Hi Lexee, I don’t think that you even need to get an annulment, the church doesn’t recognise you as even being married if he was already married. An annulment is to try to discern if a seemingly valid marriage, was actually indeed valid or invalid… but yours seems to be very clear cut. So I doubt if you would have to go through all the proceedings that I had to, to get an annulment.
But I am no expert so I could be wrong. I think chevalier would be able to answer you. He is a lawyer, although I don’t think he is a canon lawyer but seems to know a great deal about this issue. Or ask Fr. Vincent Serpa. He would know.
God bless, Jules



I followed your story over the last year. I cried along with you and everyone else who read of your agony.

If your husband started an annulment, it is the first good thing he has done for you in a good long time. Thank God for the beautiful little boy you have and move on with your life. You have so much so give someone who will appreciate and love you.

This is a GOOD thing. I don’t know anything about annulments, but I suggest that you find out what you need to do to move the action forward. I’m sure it will be painful, but hopefully it will be the end of your pain.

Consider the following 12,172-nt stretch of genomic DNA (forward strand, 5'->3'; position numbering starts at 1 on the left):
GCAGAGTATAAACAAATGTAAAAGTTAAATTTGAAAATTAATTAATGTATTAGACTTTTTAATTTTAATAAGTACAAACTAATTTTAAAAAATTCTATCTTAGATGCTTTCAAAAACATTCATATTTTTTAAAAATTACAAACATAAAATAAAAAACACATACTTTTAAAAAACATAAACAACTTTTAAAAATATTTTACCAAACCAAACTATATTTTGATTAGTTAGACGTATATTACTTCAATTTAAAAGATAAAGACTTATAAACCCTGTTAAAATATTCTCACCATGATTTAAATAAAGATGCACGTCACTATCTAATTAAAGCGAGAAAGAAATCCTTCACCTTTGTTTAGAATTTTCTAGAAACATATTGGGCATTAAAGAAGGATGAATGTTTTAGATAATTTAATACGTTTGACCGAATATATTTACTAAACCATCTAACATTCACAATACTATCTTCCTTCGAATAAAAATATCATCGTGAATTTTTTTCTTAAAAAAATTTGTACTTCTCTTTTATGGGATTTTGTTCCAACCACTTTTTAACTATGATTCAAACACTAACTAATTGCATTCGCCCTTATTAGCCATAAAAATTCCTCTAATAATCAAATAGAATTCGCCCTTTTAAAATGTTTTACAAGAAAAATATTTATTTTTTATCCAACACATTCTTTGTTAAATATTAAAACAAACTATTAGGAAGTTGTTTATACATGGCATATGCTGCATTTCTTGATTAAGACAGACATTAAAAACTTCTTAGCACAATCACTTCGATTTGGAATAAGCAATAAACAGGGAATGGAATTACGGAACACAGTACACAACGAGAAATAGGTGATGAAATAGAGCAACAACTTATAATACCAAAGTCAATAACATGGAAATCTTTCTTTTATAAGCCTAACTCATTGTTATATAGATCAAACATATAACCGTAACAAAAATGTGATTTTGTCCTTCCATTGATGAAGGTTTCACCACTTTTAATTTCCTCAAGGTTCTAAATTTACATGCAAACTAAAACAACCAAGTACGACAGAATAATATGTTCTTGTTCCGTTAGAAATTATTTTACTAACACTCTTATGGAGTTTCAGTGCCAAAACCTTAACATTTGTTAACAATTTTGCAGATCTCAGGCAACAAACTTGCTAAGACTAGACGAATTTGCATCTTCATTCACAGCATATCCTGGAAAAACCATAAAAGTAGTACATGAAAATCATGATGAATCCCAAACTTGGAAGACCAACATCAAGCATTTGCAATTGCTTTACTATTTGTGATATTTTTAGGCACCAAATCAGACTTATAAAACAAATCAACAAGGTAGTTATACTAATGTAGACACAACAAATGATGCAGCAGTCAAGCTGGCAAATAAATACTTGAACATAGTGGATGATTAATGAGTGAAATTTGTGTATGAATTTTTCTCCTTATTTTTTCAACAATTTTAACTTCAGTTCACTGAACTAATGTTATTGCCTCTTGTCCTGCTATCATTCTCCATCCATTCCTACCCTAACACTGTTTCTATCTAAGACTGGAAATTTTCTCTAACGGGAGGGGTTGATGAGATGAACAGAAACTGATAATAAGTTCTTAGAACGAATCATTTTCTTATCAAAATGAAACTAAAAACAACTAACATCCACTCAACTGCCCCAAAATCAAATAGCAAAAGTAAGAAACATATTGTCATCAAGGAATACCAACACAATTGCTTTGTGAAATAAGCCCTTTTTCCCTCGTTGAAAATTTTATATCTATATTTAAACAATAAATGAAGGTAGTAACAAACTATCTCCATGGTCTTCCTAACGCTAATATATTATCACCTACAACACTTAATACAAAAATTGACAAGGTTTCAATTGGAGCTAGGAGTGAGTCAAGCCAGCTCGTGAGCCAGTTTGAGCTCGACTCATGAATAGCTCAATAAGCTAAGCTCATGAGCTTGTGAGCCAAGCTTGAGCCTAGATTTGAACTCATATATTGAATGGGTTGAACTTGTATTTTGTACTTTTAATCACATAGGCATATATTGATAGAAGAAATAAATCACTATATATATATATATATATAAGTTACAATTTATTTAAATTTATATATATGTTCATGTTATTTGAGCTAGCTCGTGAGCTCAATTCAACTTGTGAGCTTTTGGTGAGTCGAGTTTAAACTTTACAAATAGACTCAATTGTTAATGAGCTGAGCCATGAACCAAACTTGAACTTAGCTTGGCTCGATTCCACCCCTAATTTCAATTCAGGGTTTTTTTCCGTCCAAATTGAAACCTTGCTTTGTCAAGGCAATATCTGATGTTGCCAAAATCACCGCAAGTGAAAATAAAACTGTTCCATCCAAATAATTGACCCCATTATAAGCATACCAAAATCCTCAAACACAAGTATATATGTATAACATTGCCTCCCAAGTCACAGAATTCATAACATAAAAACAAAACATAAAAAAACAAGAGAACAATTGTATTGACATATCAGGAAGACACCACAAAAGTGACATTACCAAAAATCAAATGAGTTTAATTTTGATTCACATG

Good luck and God bless you and your son.


Just to clarify what you were saying…

While the tribunal will probably not need to do a standard investigation in order to establish and evaluate grounds for nullity (since the grounds are completely obvious and non-negotiable, as long as evidence can be provided), Lexee does still need to visit her parish office and have them guide her along the proper steps for receiving a decree of nullity. She will need to have her parish records ammended with this information, plus she will need this piece of paper if she ever wishes to marry.

I am no expert but I would guess that this unusual situation will take a little more time than a standard “lack of proper form” decree of nullity (mine took a week), and much less time than a so-called annulment.


According to my knowledge, there’s impediment of previous bond even from an invalid marriage because of the presumption of validity. Defect of form is not that simple because it normally requires marriage to be contracted anew in the right form. Radical sanation could probably be enough to fix it once the impediment has ceased, but the fixing effect would only date back to when the impediment ceased, in my understanding, so that would be the moment of granting the nullity decree from that previous invalid marriage, not the moment the subsequent marriage was contracted. I may be wrong on this one, although I’m not exactly guessing.